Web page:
For a movie with such a ridiculous premise, Rude Awakening has a surprising amount of sweetness.
It’s about two FBI-dodging hippies (Eric Roberts and Cheech Marin) who have hidden away in the Central American jungles for 20 years, and return to America 1989 to find that things didn’t turn out the way they expected.
All right, it sounds stupid. And, for the most part, it is, although the film is not the situation comedy it may sound. Actually, Rude Awakening takes some pains to treat its subject with thoughtfulness. Of course, the thoughtfulness is interspersed with marijuana jokes, so nothing ever quite works as it should.
The two hippies return to New York City to find that their two best friends have become straight-arrow members of the Establishment. One is a high strung businesswoman (Julie Hagerty); she’s horrified when they arrive on the rug of her sterile condo: “You still look like dirty, smelly hippies,” she says. “You look great, too,” they reply.
The other old friend (Robert Carradine) has cornered the market in tanning salons. The revolution, except in ultraviolet rays, got lost somewhere along the way. But it probably goes without saying that the reappearance of the two old comrades-in-arms does a lot to rekindle these ex-radicals’ former beliefs.
There’s plenty of silly nonsense, obviously. The idea that the committed hippies of the 1960s have turned into the soulless yuppies of the 1980s is a familiar one, but there’s comic mileage left in the cliché.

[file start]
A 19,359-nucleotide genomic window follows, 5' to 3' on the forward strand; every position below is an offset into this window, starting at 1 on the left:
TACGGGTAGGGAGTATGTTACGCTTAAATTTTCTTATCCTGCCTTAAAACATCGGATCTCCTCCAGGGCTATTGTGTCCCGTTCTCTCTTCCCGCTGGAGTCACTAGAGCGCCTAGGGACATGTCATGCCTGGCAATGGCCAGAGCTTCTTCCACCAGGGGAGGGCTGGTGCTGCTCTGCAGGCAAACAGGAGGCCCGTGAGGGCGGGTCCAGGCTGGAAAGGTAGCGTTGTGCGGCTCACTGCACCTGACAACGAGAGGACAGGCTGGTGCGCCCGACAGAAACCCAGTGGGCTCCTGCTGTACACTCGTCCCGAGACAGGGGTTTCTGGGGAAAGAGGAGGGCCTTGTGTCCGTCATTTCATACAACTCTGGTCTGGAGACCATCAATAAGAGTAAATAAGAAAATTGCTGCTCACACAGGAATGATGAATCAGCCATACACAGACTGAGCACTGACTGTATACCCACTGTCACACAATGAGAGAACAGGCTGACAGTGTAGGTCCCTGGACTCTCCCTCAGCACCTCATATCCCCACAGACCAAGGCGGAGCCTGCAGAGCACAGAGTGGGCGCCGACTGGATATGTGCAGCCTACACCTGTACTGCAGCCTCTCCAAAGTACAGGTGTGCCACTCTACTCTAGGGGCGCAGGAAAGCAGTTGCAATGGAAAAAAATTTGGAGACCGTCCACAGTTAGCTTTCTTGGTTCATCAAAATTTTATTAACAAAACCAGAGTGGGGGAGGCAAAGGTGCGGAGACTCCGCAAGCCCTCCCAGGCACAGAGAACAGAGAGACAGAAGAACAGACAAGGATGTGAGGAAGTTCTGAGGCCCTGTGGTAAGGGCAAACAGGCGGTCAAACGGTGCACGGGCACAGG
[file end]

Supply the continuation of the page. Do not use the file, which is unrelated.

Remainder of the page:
The movie’s funniest scene involves an uptight ultra-yuppie couple (brilliantly played by Buck Henry and Andrea Martin) invading Carradine’s home and coming face to face with the long-hairs, who are busy smoking weed and calling for revolution. Henry and Martin deliver such devastating comic caricatures that the proceedings spring to consistent life for the longest stretch in the movie.
Other than that, Rude Awakening has a tendency to get stuck in its own dewy-eyedness (and it founders on Eric Roberts’ inability to play a simple leading-man role). But it could have been worse, and in a month in which we’ve been repeatedly told how meaningless Woodstock was, the film’s flower-power charm is even refreshing.
First published in the Herald, August 1989
People must have been marking the Woodstock anniversary that year, and this was a period when conservative pundits were fond of insisting that the Sixties were responsible for all our contemporary problems. So that’s what the last paragraph is about. In the review I keep talking about how ridiculous this movie is, but then acknowledging that it’s actually pretty good, so I don’t know why I was embarrassed about it. Co-director Robert Greenwalt previously did the fun Secret Admirer and went on to success in TV, including the Buffy the Vampire Slayer world. Co-director Aaron Russo later ran for office as a libertarian and made a documentary about the evils of the IRS, or something like that. So I’m not sure what’s going on there.